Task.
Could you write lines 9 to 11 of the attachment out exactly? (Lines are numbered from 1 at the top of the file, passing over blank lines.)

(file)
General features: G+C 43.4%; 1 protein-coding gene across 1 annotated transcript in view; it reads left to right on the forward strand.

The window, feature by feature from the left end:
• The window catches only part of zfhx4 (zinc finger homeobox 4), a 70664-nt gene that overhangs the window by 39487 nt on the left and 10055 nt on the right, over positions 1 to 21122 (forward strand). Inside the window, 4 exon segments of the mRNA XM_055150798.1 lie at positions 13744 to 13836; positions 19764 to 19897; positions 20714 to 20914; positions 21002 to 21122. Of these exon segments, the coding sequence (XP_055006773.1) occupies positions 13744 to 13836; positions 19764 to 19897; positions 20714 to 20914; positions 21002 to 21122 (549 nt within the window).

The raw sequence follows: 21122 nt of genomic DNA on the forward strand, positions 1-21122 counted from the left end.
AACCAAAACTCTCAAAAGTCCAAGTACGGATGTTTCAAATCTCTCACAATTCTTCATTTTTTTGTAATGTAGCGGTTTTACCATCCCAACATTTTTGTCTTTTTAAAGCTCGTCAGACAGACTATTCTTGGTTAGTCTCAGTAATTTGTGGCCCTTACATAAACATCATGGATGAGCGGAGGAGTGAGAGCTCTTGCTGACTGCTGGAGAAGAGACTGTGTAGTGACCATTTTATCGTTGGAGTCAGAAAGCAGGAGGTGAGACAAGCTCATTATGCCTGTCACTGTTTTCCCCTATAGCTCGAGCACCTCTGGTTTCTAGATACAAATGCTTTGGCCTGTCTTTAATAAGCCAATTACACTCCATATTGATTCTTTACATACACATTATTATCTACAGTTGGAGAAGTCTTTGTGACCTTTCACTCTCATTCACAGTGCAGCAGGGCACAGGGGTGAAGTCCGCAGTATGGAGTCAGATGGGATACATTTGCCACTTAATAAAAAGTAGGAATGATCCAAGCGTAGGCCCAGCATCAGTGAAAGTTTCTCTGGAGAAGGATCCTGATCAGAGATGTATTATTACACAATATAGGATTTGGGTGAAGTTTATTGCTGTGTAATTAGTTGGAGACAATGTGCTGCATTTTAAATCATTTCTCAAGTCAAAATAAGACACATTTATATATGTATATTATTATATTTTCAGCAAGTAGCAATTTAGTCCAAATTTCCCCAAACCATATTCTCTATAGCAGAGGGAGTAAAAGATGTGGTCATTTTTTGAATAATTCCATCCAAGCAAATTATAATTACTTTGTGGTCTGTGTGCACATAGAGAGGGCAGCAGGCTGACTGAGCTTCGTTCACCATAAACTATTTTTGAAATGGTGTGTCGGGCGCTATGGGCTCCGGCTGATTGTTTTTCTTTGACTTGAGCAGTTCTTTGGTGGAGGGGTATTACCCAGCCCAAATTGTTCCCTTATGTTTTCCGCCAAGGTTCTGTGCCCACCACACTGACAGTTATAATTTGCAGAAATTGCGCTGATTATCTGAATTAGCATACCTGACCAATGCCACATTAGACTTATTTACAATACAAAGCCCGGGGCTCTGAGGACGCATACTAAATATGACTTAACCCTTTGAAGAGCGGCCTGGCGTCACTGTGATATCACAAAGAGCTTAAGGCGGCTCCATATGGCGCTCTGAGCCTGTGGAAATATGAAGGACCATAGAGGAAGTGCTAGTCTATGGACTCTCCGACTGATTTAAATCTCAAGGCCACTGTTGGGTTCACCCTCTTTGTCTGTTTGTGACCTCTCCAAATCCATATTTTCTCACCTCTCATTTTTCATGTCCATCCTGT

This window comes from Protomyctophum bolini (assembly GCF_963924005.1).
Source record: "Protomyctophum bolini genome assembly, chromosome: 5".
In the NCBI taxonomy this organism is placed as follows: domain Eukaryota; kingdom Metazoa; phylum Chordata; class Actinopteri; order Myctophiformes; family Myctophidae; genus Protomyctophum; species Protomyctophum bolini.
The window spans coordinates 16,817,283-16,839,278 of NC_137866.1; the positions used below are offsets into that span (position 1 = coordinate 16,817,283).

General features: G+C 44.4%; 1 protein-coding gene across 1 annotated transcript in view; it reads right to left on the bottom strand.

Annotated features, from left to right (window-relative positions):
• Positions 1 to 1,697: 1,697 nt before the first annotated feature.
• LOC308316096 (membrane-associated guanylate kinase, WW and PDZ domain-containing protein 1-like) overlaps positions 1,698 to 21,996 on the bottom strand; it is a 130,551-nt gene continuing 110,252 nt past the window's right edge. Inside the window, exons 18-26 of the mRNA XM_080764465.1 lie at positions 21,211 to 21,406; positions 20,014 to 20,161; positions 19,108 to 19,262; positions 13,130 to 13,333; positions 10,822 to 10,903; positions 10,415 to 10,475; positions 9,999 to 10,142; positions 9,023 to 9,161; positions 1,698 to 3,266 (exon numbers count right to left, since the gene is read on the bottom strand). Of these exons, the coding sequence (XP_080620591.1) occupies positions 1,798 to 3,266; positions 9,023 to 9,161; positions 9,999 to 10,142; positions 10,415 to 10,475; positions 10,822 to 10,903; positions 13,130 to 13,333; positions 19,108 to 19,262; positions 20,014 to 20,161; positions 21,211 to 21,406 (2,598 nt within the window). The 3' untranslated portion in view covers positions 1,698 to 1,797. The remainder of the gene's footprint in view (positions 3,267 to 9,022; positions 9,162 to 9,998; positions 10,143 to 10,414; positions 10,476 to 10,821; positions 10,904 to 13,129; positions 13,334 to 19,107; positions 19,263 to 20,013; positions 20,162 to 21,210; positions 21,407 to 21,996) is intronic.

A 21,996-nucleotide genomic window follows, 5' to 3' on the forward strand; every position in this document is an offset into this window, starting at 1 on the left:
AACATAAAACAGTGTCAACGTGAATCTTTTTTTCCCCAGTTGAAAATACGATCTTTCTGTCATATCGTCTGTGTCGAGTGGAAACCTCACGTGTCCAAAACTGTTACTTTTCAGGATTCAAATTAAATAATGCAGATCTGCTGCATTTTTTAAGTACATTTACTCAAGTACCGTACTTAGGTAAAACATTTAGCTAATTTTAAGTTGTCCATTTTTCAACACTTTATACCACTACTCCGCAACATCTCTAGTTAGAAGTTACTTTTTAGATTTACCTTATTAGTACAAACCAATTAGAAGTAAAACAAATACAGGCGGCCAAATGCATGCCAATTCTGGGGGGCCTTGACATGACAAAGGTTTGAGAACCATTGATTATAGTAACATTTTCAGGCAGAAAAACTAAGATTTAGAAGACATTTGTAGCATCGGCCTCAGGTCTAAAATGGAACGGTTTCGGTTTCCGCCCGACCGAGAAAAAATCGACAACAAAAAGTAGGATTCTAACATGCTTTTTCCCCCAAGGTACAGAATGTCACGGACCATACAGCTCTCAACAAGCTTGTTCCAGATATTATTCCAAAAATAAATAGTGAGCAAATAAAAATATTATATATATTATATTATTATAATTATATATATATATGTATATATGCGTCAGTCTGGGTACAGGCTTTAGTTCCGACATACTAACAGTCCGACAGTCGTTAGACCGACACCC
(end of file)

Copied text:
The window spans coordinates 16,817,283-16,839,278 of NC_137866.1; the positions used below are offsets into that span (position 1 = coordinate 16,817,283).

General features: G+C 44.4%; 1 protein-coding gene across 1 annotated transcript in view; it reads right to left on the bottom strand.

Annotated features, from left to right (window-relative positions):